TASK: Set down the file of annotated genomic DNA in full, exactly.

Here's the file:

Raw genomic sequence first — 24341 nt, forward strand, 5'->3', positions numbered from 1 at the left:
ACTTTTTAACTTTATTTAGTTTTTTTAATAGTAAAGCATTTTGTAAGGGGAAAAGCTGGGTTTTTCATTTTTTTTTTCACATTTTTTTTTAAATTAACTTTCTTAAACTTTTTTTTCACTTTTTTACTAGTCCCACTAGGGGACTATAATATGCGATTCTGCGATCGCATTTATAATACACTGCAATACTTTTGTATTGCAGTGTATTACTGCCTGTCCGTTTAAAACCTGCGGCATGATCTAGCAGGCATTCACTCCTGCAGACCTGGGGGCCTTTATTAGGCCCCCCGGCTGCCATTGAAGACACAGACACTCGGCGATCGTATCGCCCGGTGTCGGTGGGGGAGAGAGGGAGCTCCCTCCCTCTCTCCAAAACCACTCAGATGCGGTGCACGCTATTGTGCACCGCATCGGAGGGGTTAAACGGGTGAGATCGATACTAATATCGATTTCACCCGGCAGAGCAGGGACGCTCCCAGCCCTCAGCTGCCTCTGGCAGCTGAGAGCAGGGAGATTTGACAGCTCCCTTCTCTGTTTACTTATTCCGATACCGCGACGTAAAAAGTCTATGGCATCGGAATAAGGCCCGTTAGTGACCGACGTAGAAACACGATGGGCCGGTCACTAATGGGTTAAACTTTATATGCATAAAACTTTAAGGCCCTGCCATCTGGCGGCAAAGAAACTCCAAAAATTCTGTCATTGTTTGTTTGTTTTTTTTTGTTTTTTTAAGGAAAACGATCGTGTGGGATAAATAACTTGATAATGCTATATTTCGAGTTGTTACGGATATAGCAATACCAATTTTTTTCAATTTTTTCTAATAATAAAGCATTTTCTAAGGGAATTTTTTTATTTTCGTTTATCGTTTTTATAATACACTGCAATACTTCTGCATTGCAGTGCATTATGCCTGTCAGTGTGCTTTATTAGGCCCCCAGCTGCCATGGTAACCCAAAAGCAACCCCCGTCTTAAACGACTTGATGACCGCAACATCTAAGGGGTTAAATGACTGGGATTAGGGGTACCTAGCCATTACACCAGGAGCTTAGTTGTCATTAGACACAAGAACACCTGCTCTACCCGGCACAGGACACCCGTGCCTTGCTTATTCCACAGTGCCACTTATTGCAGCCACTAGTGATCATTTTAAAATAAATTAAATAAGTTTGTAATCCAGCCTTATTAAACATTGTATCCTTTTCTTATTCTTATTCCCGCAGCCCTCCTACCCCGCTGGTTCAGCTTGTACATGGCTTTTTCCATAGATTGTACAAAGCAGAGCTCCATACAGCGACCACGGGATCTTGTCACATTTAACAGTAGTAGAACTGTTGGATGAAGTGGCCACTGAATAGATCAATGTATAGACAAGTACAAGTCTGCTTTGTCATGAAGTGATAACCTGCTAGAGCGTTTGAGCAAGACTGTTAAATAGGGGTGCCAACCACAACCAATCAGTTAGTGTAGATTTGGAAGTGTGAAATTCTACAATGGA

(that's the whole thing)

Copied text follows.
Raw genomic sequence first — 24341 nt, forward strand, 5'->3', positions numbered from 1 at the left:
ACTTTTTAACTTTATTTAGTTTTTTTAATAGTAAAGCATTTTGTAAGGGGAAAAGCTGGGTTTTTCATTTTTTTTTTCACATTTTTTTTTAAATTAACTTTCTTAAACTTTTTTTTCACTTTTTTACTAGTCCCACTAGGGGACTATAATATGCGATTCTGCGATCGCATTTATAATACACTGCAATACTTTTGTATTGCAGTGTATTACTGCCTGTCCGTTTAAAACCTGCGGCATGATCTAGCAGGCATTCACTCCTGCAGACCTGGGGGCCTTTATTAGGCCCCCCGGCTGCCATTGAAGACACAGACACTCGGCGATCGTATCGCCCGGTGTCGGTGGGGGAGAGAGGGAGCTCCCTCCCTCTCTCCAAAACCACTCAGATGCGGTGCACGCTATTGTGCACCGCATCGGAGGGGTTAAACGGGTGAGATCGATACTAATATCGATTTCACCCGGCAGAGCAGGGACGCTCCCAGCCCTCAGCTGCCTCTGGCAGCTGAGAGCAGGGAGATTTGACAGCTCCCTTCTCTGTTTACTTATTCCGATACCGCGACGTAAAAAGTCTATGGCATCGGAATAAGGCCCGTTAGTGACCGACGTAGAAACACGATGGGCCGGTCACTAATGGGTTAAACTTTATATGCATAAAACTTTAAGGCCCTGCCATCTGGCGGCAAAGAAACTCCAAAAATTCTGTCATTGTTTGTTTGTTTTTTTTTGTTTTTTTAAGGAAAACGATCGTGTGGGATAAATAACTTGATAATGCTATATTTCGAGTTGTTACGGATATAGCAATACCAATTTTTTTCAATTTTTTCTAATAATAAAGCATTTTCTAAGGGAATTTTTTTATTTTCGTTTATCGTTTTTATAATACACTGCAATACTTCTGCATTGCAGTGCATTATGCCTGTCAGTGTGCTTTATTAGGCCCCCAGCTGCCATGGTAACCCAAAAGCAACCCCCGTCTTAAACGACTTGATGACCGCAACATCTAAGGGGTTAAATGACTGGGATTAGGGGTACCTAGCCATTACACCAGGAGCTTAGTTGTCATTAGACACAAGAACACCTGCTCTACCCGGCACAGGACACCCGTGCCTTGCTTATTCCACAGTGCCACTTATTGCAGCCACTAGTGATCATTTTAAAATAAATTAAATAAGTTTGTAATCCAGCCTTATTAAACATTGTATCCTTTTCTTATTCTTATTCCCGCAGCCCTCCTACCCCGCTGGTTCAGCTTGTACATGGCTTTTTCCATAGATTGTACAAAGCAGAGCTCCATACAGCGACCACGGGATCTTGTCACATTTAACAGTAGTAGAACTGTTGGATGAAGTGGCCACTGAATAGATCAATGTATAGACAAGTACAAGTCTGCTTTGTCATGAAGTGATAACCTGCTAGAGCGTTTGAGCAAGACTGTTAAATAGGGGTGCCAACCACAACCAATCAGTTAGTGTAGATTTGGAAGTGTGAAATTCTACAATGGA